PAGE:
Seeing the boundaries and components so clearly will allow us to translate this model into code quickly without losing any information. For instance, as seen above, writing “Acceptance” tests are very easily done here.
I will talk more about aggregates in the next blog post… but in the meantime, you can listen to my podcast with Allard Buijze, “All about Aggregates.”
In short, Event Modeling helps create a transparent system for all departments in a business to view how the system is going to work and what can be easily changed. It helps provide a simple solution to designing and evolving complex systems, and I highly recommend it. Once the design is completed, translating the model into code becomes easily manageable.
In the next article, Ivan and I will discuss different tools that Axon Framework and Server provide to make our application's coding process easier.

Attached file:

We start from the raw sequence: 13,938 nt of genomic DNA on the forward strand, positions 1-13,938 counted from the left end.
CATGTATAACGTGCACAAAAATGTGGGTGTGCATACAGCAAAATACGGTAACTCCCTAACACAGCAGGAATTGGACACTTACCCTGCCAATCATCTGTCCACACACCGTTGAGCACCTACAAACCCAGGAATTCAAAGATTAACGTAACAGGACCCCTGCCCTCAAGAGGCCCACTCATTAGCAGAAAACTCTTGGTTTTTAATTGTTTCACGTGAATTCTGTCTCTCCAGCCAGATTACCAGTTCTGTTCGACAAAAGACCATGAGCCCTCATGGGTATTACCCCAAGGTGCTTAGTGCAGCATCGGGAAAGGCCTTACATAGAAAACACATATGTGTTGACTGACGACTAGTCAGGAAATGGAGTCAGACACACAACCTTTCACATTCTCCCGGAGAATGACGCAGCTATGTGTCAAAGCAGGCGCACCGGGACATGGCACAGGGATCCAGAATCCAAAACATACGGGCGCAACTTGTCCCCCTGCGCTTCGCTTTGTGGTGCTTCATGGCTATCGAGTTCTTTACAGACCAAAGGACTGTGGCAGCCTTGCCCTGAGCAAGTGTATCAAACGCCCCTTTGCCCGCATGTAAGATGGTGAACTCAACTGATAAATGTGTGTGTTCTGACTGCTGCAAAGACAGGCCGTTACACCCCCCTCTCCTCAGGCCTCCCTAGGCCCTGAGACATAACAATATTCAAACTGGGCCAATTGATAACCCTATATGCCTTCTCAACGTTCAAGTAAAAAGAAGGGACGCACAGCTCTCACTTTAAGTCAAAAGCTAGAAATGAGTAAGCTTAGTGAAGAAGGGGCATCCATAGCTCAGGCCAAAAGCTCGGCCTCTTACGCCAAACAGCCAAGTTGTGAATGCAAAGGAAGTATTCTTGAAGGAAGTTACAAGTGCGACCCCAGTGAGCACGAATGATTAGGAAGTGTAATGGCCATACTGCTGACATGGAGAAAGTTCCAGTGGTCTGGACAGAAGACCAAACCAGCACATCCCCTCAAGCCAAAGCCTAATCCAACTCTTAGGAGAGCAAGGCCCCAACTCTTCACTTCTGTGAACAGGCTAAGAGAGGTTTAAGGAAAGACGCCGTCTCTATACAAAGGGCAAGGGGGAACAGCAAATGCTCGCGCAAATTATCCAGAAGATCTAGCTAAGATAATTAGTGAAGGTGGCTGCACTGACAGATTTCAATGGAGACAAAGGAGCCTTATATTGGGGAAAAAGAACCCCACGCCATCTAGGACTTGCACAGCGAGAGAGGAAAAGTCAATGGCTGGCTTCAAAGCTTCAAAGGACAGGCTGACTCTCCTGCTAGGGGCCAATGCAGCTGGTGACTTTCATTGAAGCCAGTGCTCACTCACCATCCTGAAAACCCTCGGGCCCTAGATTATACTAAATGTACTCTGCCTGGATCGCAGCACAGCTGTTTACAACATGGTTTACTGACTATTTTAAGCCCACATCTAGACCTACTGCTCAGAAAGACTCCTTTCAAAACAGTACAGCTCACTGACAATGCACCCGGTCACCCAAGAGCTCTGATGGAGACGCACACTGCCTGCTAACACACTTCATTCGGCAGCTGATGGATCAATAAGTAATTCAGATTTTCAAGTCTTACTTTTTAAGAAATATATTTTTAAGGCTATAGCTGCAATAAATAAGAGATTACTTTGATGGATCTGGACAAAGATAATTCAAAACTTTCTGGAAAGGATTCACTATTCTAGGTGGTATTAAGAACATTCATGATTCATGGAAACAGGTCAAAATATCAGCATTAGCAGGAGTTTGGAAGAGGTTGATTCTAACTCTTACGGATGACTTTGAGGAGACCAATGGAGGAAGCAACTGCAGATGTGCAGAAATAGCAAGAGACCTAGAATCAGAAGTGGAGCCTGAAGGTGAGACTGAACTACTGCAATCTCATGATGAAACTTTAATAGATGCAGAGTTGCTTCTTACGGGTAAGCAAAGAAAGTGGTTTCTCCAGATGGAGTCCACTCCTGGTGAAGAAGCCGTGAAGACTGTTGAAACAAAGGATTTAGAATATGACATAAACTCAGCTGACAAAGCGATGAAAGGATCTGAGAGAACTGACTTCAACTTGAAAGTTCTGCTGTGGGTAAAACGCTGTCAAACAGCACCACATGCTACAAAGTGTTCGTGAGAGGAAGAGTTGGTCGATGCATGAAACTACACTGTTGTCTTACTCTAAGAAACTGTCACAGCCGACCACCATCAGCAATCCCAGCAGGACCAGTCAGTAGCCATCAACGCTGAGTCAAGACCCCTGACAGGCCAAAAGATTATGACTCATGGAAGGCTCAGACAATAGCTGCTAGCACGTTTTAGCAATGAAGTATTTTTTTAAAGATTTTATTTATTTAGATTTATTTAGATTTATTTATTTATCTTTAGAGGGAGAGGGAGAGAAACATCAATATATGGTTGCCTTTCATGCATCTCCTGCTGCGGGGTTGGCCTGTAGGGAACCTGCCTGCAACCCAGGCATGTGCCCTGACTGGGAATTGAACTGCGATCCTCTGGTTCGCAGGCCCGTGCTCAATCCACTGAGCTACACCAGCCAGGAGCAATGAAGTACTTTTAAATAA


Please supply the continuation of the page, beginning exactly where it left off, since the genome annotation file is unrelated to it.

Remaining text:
Until then… happy coding!
Many thanks to my colleague Ivan Dugalic for his help with this project.
To view the full Miro board for this project, please visit: https://miro.com/app/board/o9J_kobh9rI=/
For more information on Event Modeling, please visit Adam's article detailing his process and Vijay Nair’s interview with him on InfoQ. I will also have a podcast on Exploring Axon coming up with Adam later this month.
Sara Torrey is a Developer at AxonIQ. She is a self-taught full-stack developer, who has worked with various programming languages and frameworks, namely Java, Axon, and Spring Boot. She comes from a rather unusual background; she studied Music in university and graduate school.